By Gloria J. Browne-Marshall
“Why did you shoot me?” Amy Hughes asked as she lay bleeding from four bullets wounds. On Monday, the U.S. Supreme Court decided in favor of the officer who shot her and expanded police immunity. Rebuked by Justice Sonia Sotomayor, she wrote, “There is nothing right or just under the law about this.”
Amy Hughes was holding a kitchen knife. She was calmly standing in her backyard about six feet from her roommate, Sharon Chadwick. It was May 2010, in Tuscan, AZ. Three police officers arrived triggered by a 911 call and a bystander who told them an erratic woman had a knife. Then, officers see Hughes through a chain link fence and tell her to drop the knife. Within seconds of giving that command, Officer Andrew Kisela fired four shots wounding Hughes. She sued Kisela.
The Supreme Court ruled this shooting was reasonable. Qualified immunity protects officers from lawsuits if their conduct is deemed reasonable. Unless an officer’s conduct is unlawful or violates clearly established law, they cannot be held liable for wounding or killing a civilian. Qualified immunity is needed because government officials could not do their daily jobs effectively if they lived in fear of lawsuits. However, this protection has limits. When the Supreme Court found that Kisela’s conduct was immune from Hughes’ lawsuit civil rights groups complained that the Court had gone too far to protect police.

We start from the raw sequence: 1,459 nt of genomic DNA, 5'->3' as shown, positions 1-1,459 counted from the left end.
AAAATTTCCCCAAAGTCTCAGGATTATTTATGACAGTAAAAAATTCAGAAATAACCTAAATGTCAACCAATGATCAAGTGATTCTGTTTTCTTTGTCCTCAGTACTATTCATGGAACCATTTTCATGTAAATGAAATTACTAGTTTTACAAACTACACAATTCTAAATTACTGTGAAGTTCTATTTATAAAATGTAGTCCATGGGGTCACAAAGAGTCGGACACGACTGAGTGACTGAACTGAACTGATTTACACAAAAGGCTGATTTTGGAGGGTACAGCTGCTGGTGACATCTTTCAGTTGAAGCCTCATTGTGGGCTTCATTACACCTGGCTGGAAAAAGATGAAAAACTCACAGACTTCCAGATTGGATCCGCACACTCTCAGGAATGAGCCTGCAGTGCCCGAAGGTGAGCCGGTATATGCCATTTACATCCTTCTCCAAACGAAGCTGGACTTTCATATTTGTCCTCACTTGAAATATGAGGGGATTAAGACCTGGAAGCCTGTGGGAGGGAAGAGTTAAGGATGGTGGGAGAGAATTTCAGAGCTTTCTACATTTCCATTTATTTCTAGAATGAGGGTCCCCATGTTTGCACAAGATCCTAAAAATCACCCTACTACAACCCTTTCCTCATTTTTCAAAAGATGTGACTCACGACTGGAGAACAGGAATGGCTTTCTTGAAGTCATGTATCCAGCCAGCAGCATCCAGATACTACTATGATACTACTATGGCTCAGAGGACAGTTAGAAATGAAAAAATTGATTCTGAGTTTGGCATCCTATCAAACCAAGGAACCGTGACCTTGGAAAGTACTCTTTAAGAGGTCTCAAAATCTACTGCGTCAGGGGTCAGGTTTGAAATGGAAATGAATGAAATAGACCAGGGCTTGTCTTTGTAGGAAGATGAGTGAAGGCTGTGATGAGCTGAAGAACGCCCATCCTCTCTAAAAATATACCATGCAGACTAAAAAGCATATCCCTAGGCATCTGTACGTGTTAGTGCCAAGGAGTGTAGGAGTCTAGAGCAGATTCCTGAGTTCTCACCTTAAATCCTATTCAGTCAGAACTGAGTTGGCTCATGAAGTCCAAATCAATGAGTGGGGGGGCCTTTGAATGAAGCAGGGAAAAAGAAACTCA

There were three officers at the scene. Alex Garcia and Lindsay Kunz did not fire their weapons. They believed the situation could be handled through verbal communication. Garcia testified that Hughes may not have even heard the command to drop her knife. Chadwick asked the officers to “take it easy” and never feared for her life. Yet, less than a minute after arriving at the scence, Kisela fired four shots. After the shooting, he discovered Hughes had a history of mental illness and Hughes had threatened the dog, not Chadwick. The Supreme Court has not ruled on how police officers are to confront suspects with mental illness.
In the Tennessee case involving a Black teenager shot in the back by police, the Supreme Court said officers must have “probable cause to believe that the suspect poses a threat of serious physical harm, either to the officer or to others.” If force is excessive then it violates the Fourth Amendment. Due to the nature of events, making split-second judgments under “tense, uncertain, and rapidly evolving” circumstances, the Court says it leans toward the officer’s view of whether force was necessary, regularly protecting officers under qualified immunity.
Justice Sotomayor, a former prosecutor, and Justice Ruth Bader Ginsberg, dissented. They believe Kisela’s conduct was not entitled to immunity. Reviewing the facts, “Hughes was nowhere near the officers, had committed no illegal act, was suspected of no crime, and did not raise the knife in the direction of Chadwick or anyone else,” said Justice Sotomayor. “If this account of Kisela’s conduct sounds unreasonable, that is because it was.” Sotomayor then directly chastised the Court’s decision. “It sends a message to police and the public that “they can shoot first and think later, and tells the public that palpably unreasonable conduct will go unpunished.” Every year, hundreds of armed and unarmed civilians are killed or wounded by police officers. Amy Hughes was lucky to survive to ask – why did you shoot me?
Gloria J. Browne-Marshall is a legal correspondent covering the U.S. Supreme Court, a professor, and the author of the forthcoming book “She Took Justice” (City Lights).